Pleasance Dome, until 28 Aug.
tw rating 4/5 | [Andrew Melrose]

How To Bury A Dead Mule (Richard Clements)
Richard Clements delivers a powerful performance in this solo show about the traumatic effects of war. Based on his late grandfather’s experiences - even containing a snippet of his voice at the end - the narrative flits back and forth between the years of war, and the aftermath, exploring his struggles to return to domesticity, and his ravaged mental health. The simple staging is effective, and while one or two moments of physical theatre are less successful, the use of lighting and sound is sublime and profoundly affecting. Stories of war and trauma are, sadly, all too common, but the personal connection - the truth of it - and the committed performance help this stand out from the crowd.
Pleasance Dome, until 27 Aug.
tw rating 4/5 | [Andy Leask]

Santi And Naz (The Thelmas, The Pleasance, in association with Sarah Verghese Productions)
This sweet story explores the burgeoning queer love story between two girls; childhood friends - one Sikh, one Muslim - they grow up in 1940s India, living their lives in the shadow of the looming spectre of partition. Both actors effortlessly inhabit their characters, brimful of joyful exuberance and naive humour. The innocence of their love stands in stark contrast to the coming violence; the resultant dramatic irony creates a sense of doomed melancholy, painfully juxtaposed with their playful love. Script and performances alike are subtle, nuanced, and compelling. The changes in the girls’ identities, and their feelings for one another, unfold slowly, naturally, while the whole world of social and political unrest is evoked through their dialogue and childish games.
Pleasance Courtyard, until 28 Aug.
tw rating 4/5 | [Andy Leask]

The Rosenberg / Strange Fruit Project (Twilight Theatre Company)
Despite a strong moral message, and being based on an interesting true story guaranteed to fuel a trip down a wikipedia wormhole, this play never quite achieves its potential. John Jiler is endearingly charming as the narrator, and a raft of characters, accompanied by skilled clarinettist Sweet Lee Odom. Strong performances aside, however, the script is disjointed, skipping forward through time inconsistently and lacking in a central character to anchor things. The one-man-show format isn’t quite right for the material, as it leaves problematic ideas and thoughts unchallenged. While it’s clear that the audience and performers disagree with the right-wing views some characters espouse, we nevertheless crave the rebuttal, the dismissal, the vindication. Admirable, ambitious, but not wholly successful, sadly.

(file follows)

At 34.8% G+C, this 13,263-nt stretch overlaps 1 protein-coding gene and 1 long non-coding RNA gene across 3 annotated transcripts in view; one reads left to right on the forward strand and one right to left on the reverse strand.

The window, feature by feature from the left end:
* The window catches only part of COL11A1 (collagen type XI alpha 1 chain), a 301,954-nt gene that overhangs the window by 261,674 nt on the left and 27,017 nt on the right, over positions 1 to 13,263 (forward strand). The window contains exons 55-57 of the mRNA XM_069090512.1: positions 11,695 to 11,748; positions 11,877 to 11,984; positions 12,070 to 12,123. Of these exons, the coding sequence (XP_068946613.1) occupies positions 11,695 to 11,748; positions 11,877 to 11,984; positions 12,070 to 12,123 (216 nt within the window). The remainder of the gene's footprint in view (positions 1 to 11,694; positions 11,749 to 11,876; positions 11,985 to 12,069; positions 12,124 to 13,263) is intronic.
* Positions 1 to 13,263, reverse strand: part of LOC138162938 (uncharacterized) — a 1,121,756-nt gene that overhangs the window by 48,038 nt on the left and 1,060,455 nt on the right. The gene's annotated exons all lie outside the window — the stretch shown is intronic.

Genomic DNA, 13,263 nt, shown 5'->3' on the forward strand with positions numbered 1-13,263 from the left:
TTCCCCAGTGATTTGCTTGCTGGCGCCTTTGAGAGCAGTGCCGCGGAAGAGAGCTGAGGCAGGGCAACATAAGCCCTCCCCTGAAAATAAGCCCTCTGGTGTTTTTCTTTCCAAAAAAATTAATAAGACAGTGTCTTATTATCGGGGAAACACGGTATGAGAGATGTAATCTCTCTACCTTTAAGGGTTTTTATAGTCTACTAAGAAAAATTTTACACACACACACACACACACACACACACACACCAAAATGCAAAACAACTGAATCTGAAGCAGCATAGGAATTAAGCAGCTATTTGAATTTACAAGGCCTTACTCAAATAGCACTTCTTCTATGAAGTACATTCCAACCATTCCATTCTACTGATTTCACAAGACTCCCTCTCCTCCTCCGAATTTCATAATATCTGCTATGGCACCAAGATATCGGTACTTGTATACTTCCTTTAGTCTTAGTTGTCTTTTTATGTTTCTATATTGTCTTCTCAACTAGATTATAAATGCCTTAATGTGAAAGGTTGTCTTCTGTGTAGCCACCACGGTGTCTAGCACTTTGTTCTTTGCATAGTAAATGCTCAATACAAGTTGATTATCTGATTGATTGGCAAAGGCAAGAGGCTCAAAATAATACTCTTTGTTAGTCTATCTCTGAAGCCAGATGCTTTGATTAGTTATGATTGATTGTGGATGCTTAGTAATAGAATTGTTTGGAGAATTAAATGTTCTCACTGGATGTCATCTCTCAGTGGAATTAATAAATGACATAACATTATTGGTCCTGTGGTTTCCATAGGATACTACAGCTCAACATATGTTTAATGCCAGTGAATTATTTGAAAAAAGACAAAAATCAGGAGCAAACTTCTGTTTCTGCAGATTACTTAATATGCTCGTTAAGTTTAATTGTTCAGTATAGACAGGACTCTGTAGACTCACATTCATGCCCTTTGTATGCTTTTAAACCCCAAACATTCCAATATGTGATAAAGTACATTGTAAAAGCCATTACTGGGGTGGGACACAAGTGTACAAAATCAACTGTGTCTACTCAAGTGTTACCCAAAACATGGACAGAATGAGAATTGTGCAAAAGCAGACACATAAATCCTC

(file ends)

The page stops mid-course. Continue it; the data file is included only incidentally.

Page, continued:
Assembly Rooms, until 27 Aug.
tw rating 2/5 | [Andy Leask]

Headed to Soho Theatre this week with her latest comedy show is the brilliant Esther Manito, whose work you may well have witnessed at edfringe, in the media and, I guess, at any number of live appearances.

In any case, I have long been an admirer and the name of her latest show - 'Hell Hath No Fury' - rather intrigued me.

I spoke to Esther to find out more about the show and her comedy career.

CLICK HERE to read this Caro Meets interview.

'Esther Manito: Hell Hath No Fury' is on at Soho Theatre from 17-19 Aug, see the venue website here for more info and tickets. For upcoming tour dates outside London see this page here.
Shows to see in London in the week ahead - including performances from people and companies we first discovered at the Edinburgh Festival.


Wife Material | Camden People's Theatre | 18-19 Aug (pictured)
Yay, as ever, mid August there are two Fringes we are very much interested in and this is a section full of things happening at the one in London. For yes, we are headed back to Camden Fringe for more excellent stuff. We start with 'Wife Material', a comedy show from real life married couple Heleana and Sophie, who take a look at what happens before and after love at first sight. Click here.

Something To Take Off The Edge | various venues | until 27 Aug